Rachel Winard

The Making of an LGBT-preneur
September 5 - Sarah Ashlock

FIRST THOUGHT: The Most Incredible Gift

I read a quote the other day that got me thinking about love. It was something actress Ellen Page said during a Human Rights Campaign speech nearly four years ago about how loving someone is “the most incredible gift,” and that we all deserve that gift. It was also the first time she publicly announced that she’s gay. When singer-songwriters and Hallmark alike moan on about love, they always make it seem so complicated. Maybe it isn’t. Maybe we just keeping letting others tell us what it’s supposed to be.


People sure do enjoy telling others what to do, but people don’t necessarily like being told what to do. When it comes to love, the LGBT community consistently faces discrimination, from the coffee shop to the work place and even in their own homes. According to a 2017 Out and Equal study, 1 in 4 LGBT employees reported experiencing employment discrimination in the past five years. The keyword here is “report,” meaning the actual number of LGBT employees discriminated against is likely to be higher.

WOMAN TO WATCH: Rachel Winard, Founder of Soapwalla Kitchen

Real talk: It’s pretty difficult to love someone else when you don’t love yourself. Let’s celebrate some self-love with someone we love, today’s Woman to Watch, Rachel Winard. The owner of Soapwalla Kitchen, Rachel is also a part of the LGBTQ community and fosters an environment of acceptance. About half her employees identify as queer and all of them are making strides to better customers’ self-care regimens.

Like her company’s delicious soaps, Rachel’s a delightful fusion. She attended Julliard to pursue a career as a violinist after learning how to play at the age of 4. When the music thing didn’t feel quite right, Rachel pursued law school. She wasn’t even a year in before falling gravely ill, and not long after that, doctors diagnosed her with lupus.

Though Rachel finished law school and worked at a big firm for several years, the stress of her full-time gig did more harm than good for her fragile immune system. So, she had to call it quits, which was tough for an intellectual like Rachel, especially since she struggled immediately after she quit. But she knew she certainly had more to give to the world.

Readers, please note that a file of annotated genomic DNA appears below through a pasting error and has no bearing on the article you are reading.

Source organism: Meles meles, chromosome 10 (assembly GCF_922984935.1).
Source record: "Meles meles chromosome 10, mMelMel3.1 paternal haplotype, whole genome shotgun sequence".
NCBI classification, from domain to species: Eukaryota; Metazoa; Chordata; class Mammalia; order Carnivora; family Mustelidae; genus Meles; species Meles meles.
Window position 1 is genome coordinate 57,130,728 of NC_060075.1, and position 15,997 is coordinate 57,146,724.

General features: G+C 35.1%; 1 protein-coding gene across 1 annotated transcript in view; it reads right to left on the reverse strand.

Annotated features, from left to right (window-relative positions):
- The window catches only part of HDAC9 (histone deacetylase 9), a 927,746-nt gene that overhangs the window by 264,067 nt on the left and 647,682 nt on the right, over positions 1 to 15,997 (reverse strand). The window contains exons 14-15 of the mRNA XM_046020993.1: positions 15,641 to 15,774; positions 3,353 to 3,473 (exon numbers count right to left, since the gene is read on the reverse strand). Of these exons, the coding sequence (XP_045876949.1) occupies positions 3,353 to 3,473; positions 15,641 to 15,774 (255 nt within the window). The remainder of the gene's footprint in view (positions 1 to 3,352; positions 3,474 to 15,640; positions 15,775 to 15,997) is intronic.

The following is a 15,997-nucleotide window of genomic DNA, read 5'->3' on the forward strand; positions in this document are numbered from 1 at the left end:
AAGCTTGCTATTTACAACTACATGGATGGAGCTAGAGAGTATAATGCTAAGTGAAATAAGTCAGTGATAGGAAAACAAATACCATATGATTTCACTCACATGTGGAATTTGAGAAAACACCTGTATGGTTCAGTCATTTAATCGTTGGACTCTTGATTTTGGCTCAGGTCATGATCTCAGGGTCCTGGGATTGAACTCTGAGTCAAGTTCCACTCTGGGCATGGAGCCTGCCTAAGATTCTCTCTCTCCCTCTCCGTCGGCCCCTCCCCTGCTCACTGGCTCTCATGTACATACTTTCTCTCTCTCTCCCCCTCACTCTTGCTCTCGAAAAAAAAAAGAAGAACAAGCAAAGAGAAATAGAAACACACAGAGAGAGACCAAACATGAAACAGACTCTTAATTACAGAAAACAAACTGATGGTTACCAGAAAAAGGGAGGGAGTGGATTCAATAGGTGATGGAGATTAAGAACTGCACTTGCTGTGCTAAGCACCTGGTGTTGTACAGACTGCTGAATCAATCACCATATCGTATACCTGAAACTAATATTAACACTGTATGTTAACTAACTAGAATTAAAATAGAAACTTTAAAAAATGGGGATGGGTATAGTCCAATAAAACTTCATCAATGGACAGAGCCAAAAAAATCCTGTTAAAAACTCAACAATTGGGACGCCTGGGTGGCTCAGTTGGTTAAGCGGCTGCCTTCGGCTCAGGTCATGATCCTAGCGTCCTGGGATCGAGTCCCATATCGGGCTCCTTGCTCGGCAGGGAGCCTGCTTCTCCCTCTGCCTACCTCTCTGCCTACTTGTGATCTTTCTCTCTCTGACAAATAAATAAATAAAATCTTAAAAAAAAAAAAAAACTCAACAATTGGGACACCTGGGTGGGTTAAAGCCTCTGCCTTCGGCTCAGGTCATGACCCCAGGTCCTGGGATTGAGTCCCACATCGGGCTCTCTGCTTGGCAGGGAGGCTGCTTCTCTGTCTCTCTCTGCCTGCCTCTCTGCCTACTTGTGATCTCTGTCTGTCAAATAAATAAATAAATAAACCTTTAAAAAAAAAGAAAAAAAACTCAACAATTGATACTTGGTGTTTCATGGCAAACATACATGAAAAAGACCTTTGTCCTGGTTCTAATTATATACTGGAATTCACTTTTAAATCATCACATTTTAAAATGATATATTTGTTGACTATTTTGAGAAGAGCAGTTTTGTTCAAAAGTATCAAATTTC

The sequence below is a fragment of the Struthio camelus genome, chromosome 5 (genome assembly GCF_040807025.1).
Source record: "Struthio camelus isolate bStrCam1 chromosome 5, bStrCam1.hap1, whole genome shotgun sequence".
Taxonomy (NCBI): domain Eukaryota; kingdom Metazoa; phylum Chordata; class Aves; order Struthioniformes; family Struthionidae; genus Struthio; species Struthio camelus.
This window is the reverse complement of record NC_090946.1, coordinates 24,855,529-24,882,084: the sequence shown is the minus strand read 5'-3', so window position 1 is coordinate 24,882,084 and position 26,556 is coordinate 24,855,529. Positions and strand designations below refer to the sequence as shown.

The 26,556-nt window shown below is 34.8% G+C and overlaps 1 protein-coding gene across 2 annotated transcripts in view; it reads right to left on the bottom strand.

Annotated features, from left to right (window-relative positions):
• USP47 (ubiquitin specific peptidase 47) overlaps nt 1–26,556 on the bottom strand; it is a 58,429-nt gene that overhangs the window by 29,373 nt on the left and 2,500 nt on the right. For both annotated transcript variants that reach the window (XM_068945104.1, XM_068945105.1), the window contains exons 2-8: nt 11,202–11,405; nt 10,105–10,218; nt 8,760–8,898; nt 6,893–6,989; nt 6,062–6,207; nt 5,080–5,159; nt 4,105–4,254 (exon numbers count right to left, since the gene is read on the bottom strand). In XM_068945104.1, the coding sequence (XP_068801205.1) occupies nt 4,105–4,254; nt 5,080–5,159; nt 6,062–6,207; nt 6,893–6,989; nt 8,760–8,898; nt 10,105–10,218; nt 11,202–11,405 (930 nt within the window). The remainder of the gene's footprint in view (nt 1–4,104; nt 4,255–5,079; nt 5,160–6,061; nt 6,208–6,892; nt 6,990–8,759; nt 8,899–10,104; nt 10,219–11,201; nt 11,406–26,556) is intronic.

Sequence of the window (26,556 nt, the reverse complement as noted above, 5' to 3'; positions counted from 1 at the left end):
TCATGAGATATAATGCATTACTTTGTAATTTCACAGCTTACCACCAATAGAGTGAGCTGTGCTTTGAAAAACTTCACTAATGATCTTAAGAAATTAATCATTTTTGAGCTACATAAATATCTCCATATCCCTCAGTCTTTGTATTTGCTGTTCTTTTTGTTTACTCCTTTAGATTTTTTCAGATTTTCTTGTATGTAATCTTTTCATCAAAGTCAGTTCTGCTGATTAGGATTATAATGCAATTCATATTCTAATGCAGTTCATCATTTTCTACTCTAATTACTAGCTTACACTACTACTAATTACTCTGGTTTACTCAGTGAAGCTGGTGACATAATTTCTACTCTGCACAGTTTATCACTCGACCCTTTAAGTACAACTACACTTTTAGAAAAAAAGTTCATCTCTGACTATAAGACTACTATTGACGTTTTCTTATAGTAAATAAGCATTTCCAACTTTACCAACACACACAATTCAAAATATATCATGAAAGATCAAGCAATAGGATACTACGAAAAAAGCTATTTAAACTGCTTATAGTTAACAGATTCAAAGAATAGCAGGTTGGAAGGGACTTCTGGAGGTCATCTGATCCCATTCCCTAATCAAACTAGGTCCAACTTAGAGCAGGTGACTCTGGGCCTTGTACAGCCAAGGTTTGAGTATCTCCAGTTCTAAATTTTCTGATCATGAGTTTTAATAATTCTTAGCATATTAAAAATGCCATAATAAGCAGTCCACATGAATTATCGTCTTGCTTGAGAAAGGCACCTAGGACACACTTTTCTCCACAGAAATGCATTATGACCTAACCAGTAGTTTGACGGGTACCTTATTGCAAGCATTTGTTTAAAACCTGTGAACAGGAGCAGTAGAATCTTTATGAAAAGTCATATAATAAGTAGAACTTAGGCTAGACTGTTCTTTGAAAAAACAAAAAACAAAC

Being diagnosed with a chronic autoimmune disorder can wreck your mental, emotional and physical well-being. When Rachel’s lupus was at its worst, her skin would become irritated with something as simple as water. Thus, the creation of some seriously mellow skin-care began. This positive pioneer set out to use simple ingredients for a variety of skin types and concerns since chemical-laden skin care just wasn’t cutting it.

It took Rachel several years to sell her product line, but her friends and family helped motivate her. With that support and encouragement, Rachel launched her first two products—a soap bar and a face serum—which she still uses daily.

If you like easy-to-understand ingredient lists, minimalist packaging and straightforward products, Soapwalla’s your jam. The company is based on the principle that your health matters, inside and out. There’s a lovely collection of vegan soap bars calling our name, with scents like cardamom ginger and lemongrass and green tea. (Yum.) Sure, you could gift these products to someone you love, but it doesn’t hurt to give yourself a gift sometimes, right?

Rachel says there still aren’t many people like her represented in the skin-care industry. Hopefully, telling her story will pave the way for other LGBTQ entrepreneurs looking to make a difference.

Growing your business can be tough: it requires dedication and a mindful morning routine. Finally, your message should be moderate and never alienate anyone. Check out our three tips on how to craft a nonpolitical, streamlined business plan by clicking here or, if you’re listening via podcast, head over to OnTheDotWoman.com!


Rhonda Rousey, a fighter in and out of the ring, said it best:

“You have to fight because you can’t count on anyone else fighting for you. … To get anything of real value, you have to fight for it.”

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